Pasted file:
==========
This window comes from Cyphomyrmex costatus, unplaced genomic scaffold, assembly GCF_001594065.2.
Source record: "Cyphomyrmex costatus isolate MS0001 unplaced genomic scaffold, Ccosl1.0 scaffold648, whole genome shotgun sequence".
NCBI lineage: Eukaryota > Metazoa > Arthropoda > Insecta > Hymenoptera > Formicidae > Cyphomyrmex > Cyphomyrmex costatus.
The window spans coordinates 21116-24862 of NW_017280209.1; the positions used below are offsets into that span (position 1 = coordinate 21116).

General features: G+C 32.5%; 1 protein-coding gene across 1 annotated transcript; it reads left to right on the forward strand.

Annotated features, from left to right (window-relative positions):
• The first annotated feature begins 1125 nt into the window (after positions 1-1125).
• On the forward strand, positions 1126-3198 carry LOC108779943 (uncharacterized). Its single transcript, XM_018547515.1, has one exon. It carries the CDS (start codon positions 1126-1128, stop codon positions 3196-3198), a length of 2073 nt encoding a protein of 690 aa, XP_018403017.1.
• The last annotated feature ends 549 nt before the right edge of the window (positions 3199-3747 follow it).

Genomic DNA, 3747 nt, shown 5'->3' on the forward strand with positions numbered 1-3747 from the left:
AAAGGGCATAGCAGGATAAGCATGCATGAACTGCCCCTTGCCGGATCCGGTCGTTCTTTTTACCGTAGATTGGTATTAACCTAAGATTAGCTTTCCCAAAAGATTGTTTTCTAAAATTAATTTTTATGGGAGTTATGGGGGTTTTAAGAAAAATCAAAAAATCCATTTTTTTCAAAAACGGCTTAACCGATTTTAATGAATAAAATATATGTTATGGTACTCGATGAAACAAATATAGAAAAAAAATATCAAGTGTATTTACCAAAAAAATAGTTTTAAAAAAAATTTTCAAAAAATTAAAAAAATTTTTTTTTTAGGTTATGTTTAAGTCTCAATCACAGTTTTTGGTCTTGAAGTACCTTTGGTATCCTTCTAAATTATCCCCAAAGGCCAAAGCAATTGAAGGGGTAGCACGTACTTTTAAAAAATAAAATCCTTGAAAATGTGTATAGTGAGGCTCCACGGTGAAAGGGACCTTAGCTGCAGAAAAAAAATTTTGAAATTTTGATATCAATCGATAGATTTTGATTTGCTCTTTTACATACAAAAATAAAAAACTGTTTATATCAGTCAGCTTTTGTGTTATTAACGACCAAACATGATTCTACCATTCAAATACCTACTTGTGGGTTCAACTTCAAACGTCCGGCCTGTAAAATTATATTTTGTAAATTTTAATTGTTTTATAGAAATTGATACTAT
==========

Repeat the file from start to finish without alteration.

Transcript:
This window comes from Cyphomyrmex costatus, unplaced genomic scaffold, assembly GCF_001594065.2.
Source record: "Cyphomyrmex costatus isolate MS0001 unplaced genomic scaffold, Ccosl1.0 scaffold648, whole genome shotgun sequence".
NCBI lineage: Eukaryota > Metazoa > Arthropoda > Insecta > Hymenoptera > Formicidae > Cyphomyrmex > Cyphomyrmex costatus.
The window spans coordinates 21116-24862 of NW_017280209.1; the positions used below are offsets into that span (position 1 = coordinate 21116).

General features: G+C 32.5%; 1 protein-coding gene across 1 annotated transcript; it reads left to right on the forward strand.

Annotated features, from left to right (window-relative positions):
• The first annotated feature begins 1125 nt into the window (after positions 1-1125).
• On the forward strand, positions 1126-3198 carry LOC108779943 (uncharacterized). Its single transcript, XM_018547515.1, has one exon. It carries the CDS (start codon positions 1126-1128, stop codon positions 3196-3198), a length of 2073 nt encoding a protein of 690 aa, XP_018403017.1.
• The last annotated feature ends 549 nt before the right edge of the window (positions 3199-3747 follow it).

Genomic DNA, 3747 nt, shown 5'->3' on the forward strand with positions numbered 1-3747 from the left:
AAAGGGCATAGCAGGATAAGCATGCATGAACTGCCCCTTGCCGGATCCGGTCGTTCTTTTTACCGTAGATTGGTATTAACCTAAGATTAGCTTTCCCAAAAGATTGTTTTCTAAAATTAATTTTTATGGGAGTTATGGGGGTTTTAAGAAAAATCAAAAAATCCATTTTTTTCAAAAACGGCTTAACCGATTTTAATGAATAAAATATATGTTATGGTACTCGATGAAACAAATATAGAAAAAAAATATCAAGTGTATTTACCAAAAAAATAGTTTTAAAAAAAATTTTCAAAAAATTAAAAAAATTTTTTTTTTAGGTTATGTTTAAGTCTCAATCACAGTTTTTGGTCTTGAAGTACCTTTGGTATCCTTCTAAATTATCCCCAAAGGCCAAAGCAATTGAAGGGGTAGCACGTACTTTTAAAAAATAAAATCCTTGAAAATGTGTATAGTGAGGCTCCACGGTGAAAGGGACCTTAGCTGCAGAAAAAAAATTTTGAAATTTTGATATCAATCGATAGATTTTGATTTGCTCTTTTACATACAAAAATAAAAAACTGTTTATATCAGTCAGCTTTTGTGTTATTAACGACCAAACATGATTCTACCATTCAAATACCTACTTGTGGGTTCAACTTCAAACGTCCGGCCTGTAAAATTATATTTTGTAAATTTTAATTGTTTTATAGAAATTGATACTAT